Recent cross-border deals making headlines have included Signet Jewelers Ltd.’s 2012 acquisition of U.S.-based retailer Ultra Diamonds, and the Swiss Swatch Group’s acquisition of Harry Winston in January 2013. The recent Hong Kong-based jewelry chain Chow Tai Fook’s acquisition of Boston-based Hearts On Fire is an indication that the global acquisition trend is heating up. More acquisition activity from other Chinese, European and Indian firms will soon make the trend even hotter.


Growth of branded jewelry

Brand name watches already account for nearly 60 percent of overall watch sales, while branded jewelry currently accounts for an average 20 percent overall in the U.S. market today, doubling its share since 2003. Branded jewelry will claim a higher market share of sales by 2020, but views differ on how quickly this will occur. Many view brands accounting for 30 to 40 percent of market share by 2020.

In the September 2012 issue of Harvard Business Review, an article by A.G. Lafley et al, identified three types of consumers who drive the demand for branded jewelry:


Most of the growth in the past for U.S. branded jewelry came with the expansion of the established firms such as Cartier and Tiffany & Co. and additional stores and boutiques within better retailers. New brands also began to emerge such as David Yurman, Pandora and Swatch.

Each jewelry company should seek out differentiation through unique and innovative brands and designs, including the impending consumer demand for tech-oriented products. Although acquiring high-visibility brands will be a struggle for smaller companies that do not have the financial ability or marketing muscle of the larger firms, they do have options. One option would be to seek newly emerging designers, or seek distribution ventures with smaller, global “elite” manufacturers.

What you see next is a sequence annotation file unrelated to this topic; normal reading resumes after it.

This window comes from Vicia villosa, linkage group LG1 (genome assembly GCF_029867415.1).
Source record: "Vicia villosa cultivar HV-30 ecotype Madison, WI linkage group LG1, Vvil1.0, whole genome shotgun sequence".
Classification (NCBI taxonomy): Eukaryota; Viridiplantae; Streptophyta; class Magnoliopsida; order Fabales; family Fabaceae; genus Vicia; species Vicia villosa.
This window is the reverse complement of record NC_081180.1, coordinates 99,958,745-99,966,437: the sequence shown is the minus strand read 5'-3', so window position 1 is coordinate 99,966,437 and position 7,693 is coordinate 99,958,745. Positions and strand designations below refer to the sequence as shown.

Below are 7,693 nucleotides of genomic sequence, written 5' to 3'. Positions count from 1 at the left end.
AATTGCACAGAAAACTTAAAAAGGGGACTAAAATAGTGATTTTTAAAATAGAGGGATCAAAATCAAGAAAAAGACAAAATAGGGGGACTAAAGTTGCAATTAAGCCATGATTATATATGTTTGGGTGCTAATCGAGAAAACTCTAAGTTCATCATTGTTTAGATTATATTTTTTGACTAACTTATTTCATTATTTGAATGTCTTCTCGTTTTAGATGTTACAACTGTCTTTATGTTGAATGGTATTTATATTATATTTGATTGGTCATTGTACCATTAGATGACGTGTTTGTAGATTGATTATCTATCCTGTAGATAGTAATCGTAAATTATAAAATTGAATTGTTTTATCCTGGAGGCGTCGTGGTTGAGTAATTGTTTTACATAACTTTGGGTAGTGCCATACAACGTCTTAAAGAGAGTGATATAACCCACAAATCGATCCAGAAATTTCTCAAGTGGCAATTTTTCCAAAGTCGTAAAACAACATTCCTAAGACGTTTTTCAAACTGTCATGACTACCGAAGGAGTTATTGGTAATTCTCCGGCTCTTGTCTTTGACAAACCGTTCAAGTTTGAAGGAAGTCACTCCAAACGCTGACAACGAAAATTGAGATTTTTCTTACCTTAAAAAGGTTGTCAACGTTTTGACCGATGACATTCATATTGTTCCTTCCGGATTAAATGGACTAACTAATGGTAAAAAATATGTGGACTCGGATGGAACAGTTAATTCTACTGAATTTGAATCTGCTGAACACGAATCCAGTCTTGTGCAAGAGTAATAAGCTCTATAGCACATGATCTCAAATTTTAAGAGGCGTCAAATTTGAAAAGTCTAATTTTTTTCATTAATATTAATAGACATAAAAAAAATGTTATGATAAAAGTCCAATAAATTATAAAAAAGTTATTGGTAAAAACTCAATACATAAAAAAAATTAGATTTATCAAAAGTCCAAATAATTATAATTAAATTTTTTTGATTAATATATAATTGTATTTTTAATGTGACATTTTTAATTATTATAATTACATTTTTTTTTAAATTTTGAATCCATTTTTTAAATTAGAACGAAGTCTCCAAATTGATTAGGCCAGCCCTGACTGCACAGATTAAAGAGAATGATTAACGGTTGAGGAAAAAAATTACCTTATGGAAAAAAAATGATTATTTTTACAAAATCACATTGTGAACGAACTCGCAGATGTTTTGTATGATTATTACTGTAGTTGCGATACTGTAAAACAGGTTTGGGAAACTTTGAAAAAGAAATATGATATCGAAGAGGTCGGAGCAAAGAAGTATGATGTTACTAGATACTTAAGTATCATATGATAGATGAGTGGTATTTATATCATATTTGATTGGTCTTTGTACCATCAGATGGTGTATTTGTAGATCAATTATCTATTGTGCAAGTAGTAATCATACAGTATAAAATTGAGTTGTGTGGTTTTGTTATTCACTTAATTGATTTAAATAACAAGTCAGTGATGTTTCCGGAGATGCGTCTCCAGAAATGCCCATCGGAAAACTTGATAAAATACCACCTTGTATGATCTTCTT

Supply chain process speeding up

Apparel firms have dramatically shortened time to market: new products can go from concept in Asia to shelf in a month. Stores receive a continuous stream of fresh merchandise, as many as 12 themes each year.

“Fast fashion” started in the affordable clothing segment in the mid-1990s, led by the likes of H&M. It has recently spread to higher-end brands: Coach and Diesel, to name a few, have introduced “flash programs” and a greater number of collections per year. “Fine jewelry has so far been immune to the effects of fast fashion,” says our Lyle Rose, a MainBrace jewelry retail chain store specialist.

In the innovative “fast world,” flexible companies with adaptive business systems reap top-heavy rewards. Innovative jewelry executives could emulate fast-fashion apparel companies: reacting to trends quickly, reducing their product development cycle. Doing so will require close coordination with partners along the entire sourcing chain, from designers to manufacturers to showcase. The evolution of the apparel industry provides an interesting example of how the jewelry industry could develop. To what degree the two industries will emulate each other remains to be seen, but it seems likely that the jewelry market of 2020 will be highly dynamic, truly globalized and intensely competitive.

And, as McKinsey’s Dauriz put it, “Those jewelry companies that can best anticipate and capitalize on industry-changing trends, particularly the three described above, will shine brighter than the rest.”